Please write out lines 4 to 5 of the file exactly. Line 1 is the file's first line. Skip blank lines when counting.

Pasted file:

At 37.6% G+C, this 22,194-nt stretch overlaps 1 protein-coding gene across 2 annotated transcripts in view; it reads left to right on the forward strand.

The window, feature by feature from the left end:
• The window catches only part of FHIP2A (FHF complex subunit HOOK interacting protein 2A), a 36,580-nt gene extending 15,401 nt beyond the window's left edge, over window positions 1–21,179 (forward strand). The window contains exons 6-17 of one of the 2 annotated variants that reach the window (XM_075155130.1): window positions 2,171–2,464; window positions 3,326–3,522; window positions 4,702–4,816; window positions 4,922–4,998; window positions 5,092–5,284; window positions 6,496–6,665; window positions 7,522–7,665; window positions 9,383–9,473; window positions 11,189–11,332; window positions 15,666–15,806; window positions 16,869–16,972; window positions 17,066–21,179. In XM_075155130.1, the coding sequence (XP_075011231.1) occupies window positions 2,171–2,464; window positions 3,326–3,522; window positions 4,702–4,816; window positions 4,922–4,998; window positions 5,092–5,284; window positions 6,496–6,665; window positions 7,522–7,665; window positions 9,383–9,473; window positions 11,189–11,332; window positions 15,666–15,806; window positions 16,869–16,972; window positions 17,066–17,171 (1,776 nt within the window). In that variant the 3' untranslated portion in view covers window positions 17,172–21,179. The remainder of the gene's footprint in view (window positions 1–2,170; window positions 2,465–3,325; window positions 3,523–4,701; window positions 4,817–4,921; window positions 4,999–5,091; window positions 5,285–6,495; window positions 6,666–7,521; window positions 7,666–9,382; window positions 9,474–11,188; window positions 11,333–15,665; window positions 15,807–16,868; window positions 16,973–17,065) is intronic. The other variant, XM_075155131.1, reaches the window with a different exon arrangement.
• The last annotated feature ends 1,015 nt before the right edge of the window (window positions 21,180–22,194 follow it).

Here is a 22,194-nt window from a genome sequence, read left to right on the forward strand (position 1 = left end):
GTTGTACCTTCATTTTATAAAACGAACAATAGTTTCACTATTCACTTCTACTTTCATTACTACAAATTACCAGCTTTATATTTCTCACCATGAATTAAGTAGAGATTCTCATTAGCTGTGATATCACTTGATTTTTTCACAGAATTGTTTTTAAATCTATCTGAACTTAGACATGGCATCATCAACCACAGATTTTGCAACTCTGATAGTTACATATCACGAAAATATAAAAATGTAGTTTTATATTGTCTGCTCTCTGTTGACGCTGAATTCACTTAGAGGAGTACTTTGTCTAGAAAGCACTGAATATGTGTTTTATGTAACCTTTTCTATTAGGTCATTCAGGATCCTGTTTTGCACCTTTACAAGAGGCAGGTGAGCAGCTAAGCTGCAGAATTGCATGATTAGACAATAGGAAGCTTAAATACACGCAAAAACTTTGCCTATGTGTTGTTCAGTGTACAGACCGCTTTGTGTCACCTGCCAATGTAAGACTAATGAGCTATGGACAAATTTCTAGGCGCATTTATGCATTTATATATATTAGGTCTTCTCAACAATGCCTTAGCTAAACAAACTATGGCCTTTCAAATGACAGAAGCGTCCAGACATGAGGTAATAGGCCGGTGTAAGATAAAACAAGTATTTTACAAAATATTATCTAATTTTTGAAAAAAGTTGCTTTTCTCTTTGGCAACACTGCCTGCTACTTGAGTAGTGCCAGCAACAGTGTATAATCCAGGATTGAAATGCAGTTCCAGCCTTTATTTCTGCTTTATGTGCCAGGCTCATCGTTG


• The last annotated feature ends 1,015 nt before the right edge of the window (window positions 21,180–22,194 follow it).

Here is a 22,194-nt window from a genome sequence, read left to right on the forward strand (position 1 = left end):